And, Chris, I have to tell you something else. I'm not vaccinated. And I will be standing strong, standing up for the people across this country that refuse to get vaccinated.
(END VIDEO CLIP)
BERMAN: Twitter has also suspended Greene twice for spreading lies about the vaccine.
KEILAR: House lawmakers are expected to vote on a resolution today to censure Republican Congressman Paul Gosar of Arizona for posting an animated video of him killing Democratic Congresswoman Alexandria Ocasio-Cortez. The House will also consider an amendment that would strip Gosar of a key committee assignment.
CNN's Lauren Fox, live for us on Capitol Hill with more on this -- Lauren.
LAUREN FOX, CNN CONGRESSIONAL CORRESPONDENT: Brianna, this morning, we expect that this debate will begin in the House of Representatives to both censure representative Paul Gosar, which is the highest form of rebuke that can happen in the House, as well as remove him from his two committees, both the Oversight Committee that he serves on with Representative Alexandria Ocasio-Cortez, as well as the House Committee on Natural Resources.
This is not an unprecedented step. Of course, Democrats have removed other Republicans, Representative Marjorie Taylor Greene, from her committee assignment. But it is a good reminder of the fact that Democrats are taking this very seriously.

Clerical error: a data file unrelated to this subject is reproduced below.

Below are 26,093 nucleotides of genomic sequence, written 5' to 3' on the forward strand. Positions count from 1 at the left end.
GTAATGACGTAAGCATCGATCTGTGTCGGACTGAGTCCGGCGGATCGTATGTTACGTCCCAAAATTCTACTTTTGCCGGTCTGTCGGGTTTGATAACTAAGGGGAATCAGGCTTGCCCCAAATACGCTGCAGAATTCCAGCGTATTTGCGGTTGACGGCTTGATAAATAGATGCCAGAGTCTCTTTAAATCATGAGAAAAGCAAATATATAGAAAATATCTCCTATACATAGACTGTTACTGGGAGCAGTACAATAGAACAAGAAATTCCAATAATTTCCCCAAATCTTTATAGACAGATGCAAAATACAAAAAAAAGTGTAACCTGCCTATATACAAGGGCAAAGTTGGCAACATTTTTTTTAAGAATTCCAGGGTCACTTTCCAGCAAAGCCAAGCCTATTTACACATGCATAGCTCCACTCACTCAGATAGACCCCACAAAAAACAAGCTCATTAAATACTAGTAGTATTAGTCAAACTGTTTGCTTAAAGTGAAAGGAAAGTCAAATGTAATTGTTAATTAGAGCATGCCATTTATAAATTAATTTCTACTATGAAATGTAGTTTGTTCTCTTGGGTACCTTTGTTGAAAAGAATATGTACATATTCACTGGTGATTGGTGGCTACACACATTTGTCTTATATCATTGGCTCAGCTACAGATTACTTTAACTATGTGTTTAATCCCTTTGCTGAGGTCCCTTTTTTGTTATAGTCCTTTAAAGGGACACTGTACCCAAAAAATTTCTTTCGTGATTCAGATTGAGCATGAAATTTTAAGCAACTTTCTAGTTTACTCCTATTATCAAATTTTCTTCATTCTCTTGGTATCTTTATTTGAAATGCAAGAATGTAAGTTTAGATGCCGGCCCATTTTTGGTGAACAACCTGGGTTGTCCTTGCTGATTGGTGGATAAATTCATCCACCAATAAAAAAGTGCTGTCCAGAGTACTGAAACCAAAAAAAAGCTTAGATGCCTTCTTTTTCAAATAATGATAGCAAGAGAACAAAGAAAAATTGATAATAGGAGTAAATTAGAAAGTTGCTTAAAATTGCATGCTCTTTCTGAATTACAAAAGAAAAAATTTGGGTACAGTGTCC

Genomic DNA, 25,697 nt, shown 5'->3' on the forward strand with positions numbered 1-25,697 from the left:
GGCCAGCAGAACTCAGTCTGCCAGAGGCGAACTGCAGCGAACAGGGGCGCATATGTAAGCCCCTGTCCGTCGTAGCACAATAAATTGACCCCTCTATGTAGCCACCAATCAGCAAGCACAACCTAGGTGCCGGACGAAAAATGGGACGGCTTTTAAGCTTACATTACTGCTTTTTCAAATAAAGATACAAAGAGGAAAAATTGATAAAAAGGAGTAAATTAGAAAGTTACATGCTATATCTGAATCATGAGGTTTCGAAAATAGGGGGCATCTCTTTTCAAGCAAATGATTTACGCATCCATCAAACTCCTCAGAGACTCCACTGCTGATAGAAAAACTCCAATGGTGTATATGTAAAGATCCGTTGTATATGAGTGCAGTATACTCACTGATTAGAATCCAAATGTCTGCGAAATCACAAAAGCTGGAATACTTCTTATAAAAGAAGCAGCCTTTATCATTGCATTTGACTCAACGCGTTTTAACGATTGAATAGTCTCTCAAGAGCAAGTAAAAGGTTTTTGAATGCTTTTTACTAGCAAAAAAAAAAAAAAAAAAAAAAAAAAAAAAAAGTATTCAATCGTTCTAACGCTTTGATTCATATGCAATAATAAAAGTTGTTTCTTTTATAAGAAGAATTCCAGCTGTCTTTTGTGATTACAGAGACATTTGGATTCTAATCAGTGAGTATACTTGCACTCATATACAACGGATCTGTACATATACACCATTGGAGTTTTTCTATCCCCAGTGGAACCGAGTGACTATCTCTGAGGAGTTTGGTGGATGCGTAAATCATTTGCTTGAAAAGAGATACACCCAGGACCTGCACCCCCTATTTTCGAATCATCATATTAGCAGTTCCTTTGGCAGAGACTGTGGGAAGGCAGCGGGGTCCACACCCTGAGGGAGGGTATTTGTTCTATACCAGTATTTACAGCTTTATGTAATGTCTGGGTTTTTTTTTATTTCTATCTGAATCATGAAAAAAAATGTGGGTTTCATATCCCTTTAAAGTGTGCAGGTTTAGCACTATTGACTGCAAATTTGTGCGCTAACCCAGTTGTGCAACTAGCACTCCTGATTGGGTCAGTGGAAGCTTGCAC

Yesterday, after a Republican House conference meeting, Representative Gosar came out and said he did not apologize privately to his colleagues. He had removed that video, but he said instead this.
(BEGIN VIDEO CLIP)
REP. PAUL GOSAR (R-AZ): I did not apologize. I just said this video had nothing to do with harming anybody. That's exactly what you're talking about. It's an anime. We were trying to reach out to the newer generation that likes these anime, these cartoons, fabricated in Japanese likeness, to actually tell them what is harmful in this bill that they're missing.
(END VIDEO CLIP)
FOX: And because of the violence in this anime video, we're not going to show the full video.
But one thing to keep in mind here is that Rep. Steny Hoyer, who's the majority leader in the House Democratic Caucus, told me yesterday, told reporters on a call that this was one of the most vile and violent things he had seen in his 40 years in public service, Brianna.
That is why Democrats are taking this step today. That is why Democrats think that they cannot be silent. They're arguing they wish that Rep. Kevin McCarthy would have taken this step for his member. But instead, they said they're going to do it if the vacuum is left by McCarthy.